WASHINGTON—Overwhelming bipartisan backlash met President Donald Trump’s announcement Sunday that U.S. troops would withdraw from northeastern Syria, abandoning the Kurdish fighters who supported the battle against Islamic State (ISIS).
Many of the president’s allies in the Republican Party joined with their colleagues across the aisle to urge Trump to reconsider, citing humanitarian, national security, and geopolitical concerns.
Senate Majority Leader Mitch McConnell, R-Ky., said the move might jeopardize the coalition that had formed a partnership with the United States to defeat ISIS. Former Ambassador to the United Nations Nikki Haley tweeted Monday that the United States should “have the backs of our allies. … Leaving [the Kurds] to die is a big mistake.”
U.S. troops rolled out, and Turkey, which considers the Kurds “terrorists,” rolled in less than 48 hours after a phone call between Trump and Turkish President Recep Tayyip Erdogan. The bombardments so far have appeared to target Christian sites and neighborhoods. At least two children were reported dead.
Toufic Baaklini, president of In Defense of Christians, said that if the United States and other nations fail to act, “Turkey will complete the work that ISIS tried to do in eradicating Christians from this region.”
The fighting on the border between Turkey and Syria also threatens U.S. interests in the region, said Aykan Erdemir, a former Turkish parliamentarian and senior fellow for the Foundation for Defense of Democracies. He said the lack of a U.S. presence opens a vacancy for other bad actors to move in.
“We could see Russian, Iranian, [Syrian government] regime advances to control these territories,” Erdemir said. To defend from the assault at the border, Kurdish forces will have to shift their focus away from guarding detention centers that hold more than 70,000 ISIS militants, giving the terrorists an opportunity to escape and regroup.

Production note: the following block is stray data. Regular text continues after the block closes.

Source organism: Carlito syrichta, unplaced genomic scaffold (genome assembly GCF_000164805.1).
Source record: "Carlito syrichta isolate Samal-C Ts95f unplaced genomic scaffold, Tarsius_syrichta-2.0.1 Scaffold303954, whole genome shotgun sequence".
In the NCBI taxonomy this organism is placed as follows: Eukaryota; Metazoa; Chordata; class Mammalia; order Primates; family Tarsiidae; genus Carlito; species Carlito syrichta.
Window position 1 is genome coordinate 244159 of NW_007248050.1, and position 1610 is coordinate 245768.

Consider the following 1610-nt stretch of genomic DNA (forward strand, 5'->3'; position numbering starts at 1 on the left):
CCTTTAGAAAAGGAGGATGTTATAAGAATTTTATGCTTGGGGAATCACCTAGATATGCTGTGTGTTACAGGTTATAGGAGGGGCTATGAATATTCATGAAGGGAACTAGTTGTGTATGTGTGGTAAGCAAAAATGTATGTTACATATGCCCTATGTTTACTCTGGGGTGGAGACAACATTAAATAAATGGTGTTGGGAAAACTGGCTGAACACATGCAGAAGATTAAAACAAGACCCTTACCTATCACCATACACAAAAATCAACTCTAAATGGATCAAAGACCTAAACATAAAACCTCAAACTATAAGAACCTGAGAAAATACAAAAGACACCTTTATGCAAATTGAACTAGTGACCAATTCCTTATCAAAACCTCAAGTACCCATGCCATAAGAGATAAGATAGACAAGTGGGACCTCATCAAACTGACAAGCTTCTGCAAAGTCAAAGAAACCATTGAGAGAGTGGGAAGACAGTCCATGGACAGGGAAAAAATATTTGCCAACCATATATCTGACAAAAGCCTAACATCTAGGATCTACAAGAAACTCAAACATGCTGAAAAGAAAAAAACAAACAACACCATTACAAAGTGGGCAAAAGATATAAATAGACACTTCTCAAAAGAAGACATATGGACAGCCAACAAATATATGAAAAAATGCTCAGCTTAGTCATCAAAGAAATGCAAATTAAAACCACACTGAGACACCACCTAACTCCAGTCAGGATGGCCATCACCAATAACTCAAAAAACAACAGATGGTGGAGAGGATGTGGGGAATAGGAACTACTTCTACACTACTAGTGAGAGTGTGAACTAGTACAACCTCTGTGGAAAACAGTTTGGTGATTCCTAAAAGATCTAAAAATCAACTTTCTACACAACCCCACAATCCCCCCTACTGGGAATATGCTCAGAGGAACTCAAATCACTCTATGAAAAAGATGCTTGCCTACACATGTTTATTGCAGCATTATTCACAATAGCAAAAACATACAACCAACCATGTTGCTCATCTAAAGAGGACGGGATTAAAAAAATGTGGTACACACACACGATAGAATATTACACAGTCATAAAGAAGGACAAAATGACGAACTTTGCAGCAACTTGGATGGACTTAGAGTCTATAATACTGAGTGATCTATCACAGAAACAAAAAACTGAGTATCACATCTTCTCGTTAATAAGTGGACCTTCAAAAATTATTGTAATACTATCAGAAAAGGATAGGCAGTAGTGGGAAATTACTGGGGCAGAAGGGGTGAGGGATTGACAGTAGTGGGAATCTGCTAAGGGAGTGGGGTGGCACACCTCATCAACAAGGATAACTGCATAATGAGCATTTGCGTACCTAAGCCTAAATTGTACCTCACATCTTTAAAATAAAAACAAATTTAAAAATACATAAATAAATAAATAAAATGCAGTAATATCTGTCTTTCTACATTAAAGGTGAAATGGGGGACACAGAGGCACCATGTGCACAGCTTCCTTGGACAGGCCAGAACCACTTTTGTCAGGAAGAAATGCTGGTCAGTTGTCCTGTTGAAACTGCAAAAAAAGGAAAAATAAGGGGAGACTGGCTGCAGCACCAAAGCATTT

Should ISIS resurge, the United States might not find such loyal partners in its future endeavors to counter the enemy. “Even if there is now a radical U-turn by the United States, the damage is done,” Erdemir said. “There is a perception in the Middle East that Iran and Russia always stick with their allies. … Now that the U.S. is abandoning the Syrian Democratic Forces—one consequence will be [they] could look to Iran and Moscow as they attempt to diversify their options.”
Earlier this week, Trump doubled down on his decision and tweeted that if Turkey did anything that he considered “off-limits,” he would retaliate by moving to “destroy and obliterate” its economy.
In the meantime, U.S. lawmakers from both parties appear ready to buck the president’s foreign policy and attempt to take matters into their own hands.
Sen. Lindsey Graham, R-S.C., announced he and Sen. Chris Van Hollen, D-Md., agreed to pile sanctions on Turkey. Van Hollen said they will introduce and ask for an immediate vote on the bill as soon as Congress returns from recess on Tuesday.
“The Turkish economy is in a very fragile state right now—and that could make it more vulnerable to the impact of U.S. sanctions,” said Jim Phillips, a Middle East expert for The Heritage Foundation, who added he did not think sanctions would successfully deter Turkish military action.
Erdemir said the region might never recover from some of the consequences: “The area we’re talking about is the cradle of ancient Christianity. … That’s what we’re putting at risk. That’s one mistake we’re not coming back from. Once you lose these last communities and their heritage, no matter how much you invest in, you will not be able to resuscitate it. I think that is why it’s very important for foreign and security politics to be prudent, to avoid radical turns—because the risks are enormous.”